The topic of chromatin organisation nicely illustrates that scientific advancement and insight always depend on the methods and techniques that we have available. A few years ago, we had X-ray crystallography that let us look at details on a very small scale of nuclear organisation, and we had light microscopy that let us look at things on a bigger scale. So, we could see chromosomes, but everything between chromosomes and nucleosomes was invisible. There was no microscopy method that looked at the “in-between” scales of chromatin organisation. Now, with super-resolution microscopy, we have the techniques and the possibility to look at these finer scales inside the cell. And this is the very first time we can do this! This is what makes it interesting because no one has seen what chromatin looks like at this resolution. So, what we know always reflects the current state of technology.

How does it feel to be at the frontier of knowledge?
It’s great! It’s so exciting! Because after having finally figured out all the technical details, I now have a super-resolution image of this chromatin organisation, and I know I’m the first person in the world looking at this. It’s just really cool!

Where do you see the future of your field? Based on our conversation, I don’t think we’re ever going to be done with this scientific endeavour.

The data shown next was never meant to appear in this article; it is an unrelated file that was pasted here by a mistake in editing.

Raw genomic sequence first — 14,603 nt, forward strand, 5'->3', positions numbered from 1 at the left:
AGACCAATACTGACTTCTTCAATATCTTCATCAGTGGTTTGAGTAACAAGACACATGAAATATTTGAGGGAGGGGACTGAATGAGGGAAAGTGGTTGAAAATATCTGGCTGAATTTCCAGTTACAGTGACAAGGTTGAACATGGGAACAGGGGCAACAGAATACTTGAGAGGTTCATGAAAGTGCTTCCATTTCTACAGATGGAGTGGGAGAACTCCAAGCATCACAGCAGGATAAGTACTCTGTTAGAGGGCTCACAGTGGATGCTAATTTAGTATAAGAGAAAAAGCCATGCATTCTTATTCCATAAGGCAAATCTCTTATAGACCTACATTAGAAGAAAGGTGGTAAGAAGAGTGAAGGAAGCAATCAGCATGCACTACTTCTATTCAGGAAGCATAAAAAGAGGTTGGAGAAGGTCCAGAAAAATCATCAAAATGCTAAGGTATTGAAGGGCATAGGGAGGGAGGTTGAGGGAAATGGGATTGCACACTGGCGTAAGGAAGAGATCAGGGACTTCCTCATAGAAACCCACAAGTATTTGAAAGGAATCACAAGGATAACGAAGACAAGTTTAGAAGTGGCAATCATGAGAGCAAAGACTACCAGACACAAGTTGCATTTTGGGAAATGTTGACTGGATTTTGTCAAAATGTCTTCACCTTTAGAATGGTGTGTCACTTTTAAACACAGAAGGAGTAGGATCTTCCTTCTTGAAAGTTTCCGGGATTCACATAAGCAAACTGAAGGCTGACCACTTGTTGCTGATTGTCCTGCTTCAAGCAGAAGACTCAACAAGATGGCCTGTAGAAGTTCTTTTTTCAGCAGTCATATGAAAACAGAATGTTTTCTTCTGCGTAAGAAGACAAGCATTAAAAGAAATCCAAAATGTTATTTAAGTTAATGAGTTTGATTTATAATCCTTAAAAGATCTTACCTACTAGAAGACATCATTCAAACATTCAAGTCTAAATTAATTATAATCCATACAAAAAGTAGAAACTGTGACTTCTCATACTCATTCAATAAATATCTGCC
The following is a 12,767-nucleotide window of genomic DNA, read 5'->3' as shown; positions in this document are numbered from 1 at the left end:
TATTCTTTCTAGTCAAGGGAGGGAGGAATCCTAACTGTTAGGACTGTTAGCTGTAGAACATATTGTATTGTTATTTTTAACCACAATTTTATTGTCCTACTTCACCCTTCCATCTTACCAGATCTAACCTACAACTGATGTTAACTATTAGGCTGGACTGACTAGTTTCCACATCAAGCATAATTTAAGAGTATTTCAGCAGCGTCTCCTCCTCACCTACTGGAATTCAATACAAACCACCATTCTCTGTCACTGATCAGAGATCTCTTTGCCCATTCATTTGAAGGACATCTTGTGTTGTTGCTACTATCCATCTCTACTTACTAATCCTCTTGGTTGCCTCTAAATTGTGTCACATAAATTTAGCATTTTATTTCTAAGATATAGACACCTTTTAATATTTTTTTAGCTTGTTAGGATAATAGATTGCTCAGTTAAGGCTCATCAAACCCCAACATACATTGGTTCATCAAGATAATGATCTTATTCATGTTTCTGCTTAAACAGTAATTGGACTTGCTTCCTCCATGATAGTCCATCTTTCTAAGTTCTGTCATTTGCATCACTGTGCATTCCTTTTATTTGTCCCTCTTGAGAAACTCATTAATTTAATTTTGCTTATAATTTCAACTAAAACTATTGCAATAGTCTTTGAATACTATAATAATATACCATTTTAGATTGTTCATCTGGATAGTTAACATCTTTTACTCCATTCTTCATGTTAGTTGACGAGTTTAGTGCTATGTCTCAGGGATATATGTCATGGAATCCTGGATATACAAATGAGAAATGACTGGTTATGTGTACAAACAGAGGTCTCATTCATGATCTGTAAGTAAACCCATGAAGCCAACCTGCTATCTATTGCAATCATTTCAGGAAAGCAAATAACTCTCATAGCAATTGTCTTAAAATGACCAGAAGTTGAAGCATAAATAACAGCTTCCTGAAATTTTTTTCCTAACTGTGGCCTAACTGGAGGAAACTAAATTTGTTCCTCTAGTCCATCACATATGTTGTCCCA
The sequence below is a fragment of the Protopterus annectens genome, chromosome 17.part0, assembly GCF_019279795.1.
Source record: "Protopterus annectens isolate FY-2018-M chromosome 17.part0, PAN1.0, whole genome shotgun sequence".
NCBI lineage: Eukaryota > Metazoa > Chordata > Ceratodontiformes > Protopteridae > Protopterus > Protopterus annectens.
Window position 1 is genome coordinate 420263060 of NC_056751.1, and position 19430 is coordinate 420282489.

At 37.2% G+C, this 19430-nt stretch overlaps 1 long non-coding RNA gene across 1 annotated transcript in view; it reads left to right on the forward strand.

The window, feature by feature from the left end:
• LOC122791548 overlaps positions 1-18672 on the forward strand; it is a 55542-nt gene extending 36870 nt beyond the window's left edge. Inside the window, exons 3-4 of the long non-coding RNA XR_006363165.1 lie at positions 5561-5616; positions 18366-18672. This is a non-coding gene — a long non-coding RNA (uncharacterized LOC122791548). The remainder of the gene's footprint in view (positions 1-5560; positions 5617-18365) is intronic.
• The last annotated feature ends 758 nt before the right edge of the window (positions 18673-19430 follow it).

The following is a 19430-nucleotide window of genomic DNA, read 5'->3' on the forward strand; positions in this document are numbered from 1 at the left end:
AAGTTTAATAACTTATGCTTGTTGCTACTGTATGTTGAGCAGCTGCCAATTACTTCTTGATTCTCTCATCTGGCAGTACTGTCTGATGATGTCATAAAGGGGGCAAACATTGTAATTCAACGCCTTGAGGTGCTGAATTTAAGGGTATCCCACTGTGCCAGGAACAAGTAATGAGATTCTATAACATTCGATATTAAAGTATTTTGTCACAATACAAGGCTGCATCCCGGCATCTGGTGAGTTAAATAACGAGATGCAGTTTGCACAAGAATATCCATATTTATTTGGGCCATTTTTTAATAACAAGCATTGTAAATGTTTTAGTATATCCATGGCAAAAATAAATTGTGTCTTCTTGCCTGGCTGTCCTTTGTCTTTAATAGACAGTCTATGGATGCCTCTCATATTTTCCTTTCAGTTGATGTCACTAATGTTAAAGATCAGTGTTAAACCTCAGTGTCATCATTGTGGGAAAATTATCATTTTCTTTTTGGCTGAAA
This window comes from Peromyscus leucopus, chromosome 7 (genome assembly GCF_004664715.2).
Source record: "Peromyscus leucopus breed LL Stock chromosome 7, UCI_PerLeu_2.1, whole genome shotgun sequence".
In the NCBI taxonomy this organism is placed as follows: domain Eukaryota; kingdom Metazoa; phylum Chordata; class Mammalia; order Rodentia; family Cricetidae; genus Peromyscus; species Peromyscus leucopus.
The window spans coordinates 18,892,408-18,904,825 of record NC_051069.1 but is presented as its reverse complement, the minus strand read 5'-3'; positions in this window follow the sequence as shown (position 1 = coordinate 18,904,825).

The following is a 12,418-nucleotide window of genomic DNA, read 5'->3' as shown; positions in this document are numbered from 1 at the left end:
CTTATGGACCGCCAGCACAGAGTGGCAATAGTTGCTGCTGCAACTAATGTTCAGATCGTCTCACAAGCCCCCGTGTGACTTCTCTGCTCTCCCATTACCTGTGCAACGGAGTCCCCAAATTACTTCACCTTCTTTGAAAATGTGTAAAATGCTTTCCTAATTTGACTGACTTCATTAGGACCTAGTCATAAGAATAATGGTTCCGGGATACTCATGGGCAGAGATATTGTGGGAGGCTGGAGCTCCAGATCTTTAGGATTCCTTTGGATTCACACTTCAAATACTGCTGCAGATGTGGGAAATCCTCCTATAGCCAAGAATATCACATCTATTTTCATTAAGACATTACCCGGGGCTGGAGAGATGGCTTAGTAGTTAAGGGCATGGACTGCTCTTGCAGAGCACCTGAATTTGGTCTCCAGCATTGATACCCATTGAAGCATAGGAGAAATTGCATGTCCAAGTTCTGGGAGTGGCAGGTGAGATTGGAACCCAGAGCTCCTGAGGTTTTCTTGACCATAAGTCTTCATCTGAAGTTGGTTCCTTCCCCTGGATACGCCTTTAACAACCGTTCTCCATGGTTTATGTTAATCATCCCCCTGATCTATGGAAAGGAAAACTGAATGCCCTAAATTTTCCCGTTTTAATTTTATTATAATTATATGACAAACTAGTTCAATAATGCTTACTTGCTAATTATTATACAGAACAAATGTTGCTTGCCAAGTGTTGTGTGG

I think we are never done. That’s the beauty of it, right? With every open question that we answer, ten more arise. The genome is the essence of our body, and understanding nuclear organisation will help us understand what life is. I think we’re all driven by the essential questions, the big questions: What is life? What defines life? How do these millions of cells communicate, and how do we develop a personality from all these biochemical processes? These are fundamental questions, and I am working on unravelling a very fine detail relevant to one of these questions. But if we understand many small details, we can put them together, and that’s the fun part! You have many people, thousands of research groups worldwide, working on many small details. It is so rewarding when you can put the small details into a bigger picture and start to understand how everything comes together.

The research carried out by the Ellenberg Group forms the core research topic of our upcoming virtual LearningLAB, “The cellular basis of life”. For more information on how you can participate, head on over to the course page here.

Click here to read Merle’s full interview and learn more about her school years, how to motivate students to become scientists, and what it takes to become one.

All scientific terms mentioned in the interview are explained in a glossary. Therefore, you can use Merle’s story to excite your students about research and cell biology. 

Enjoy the read!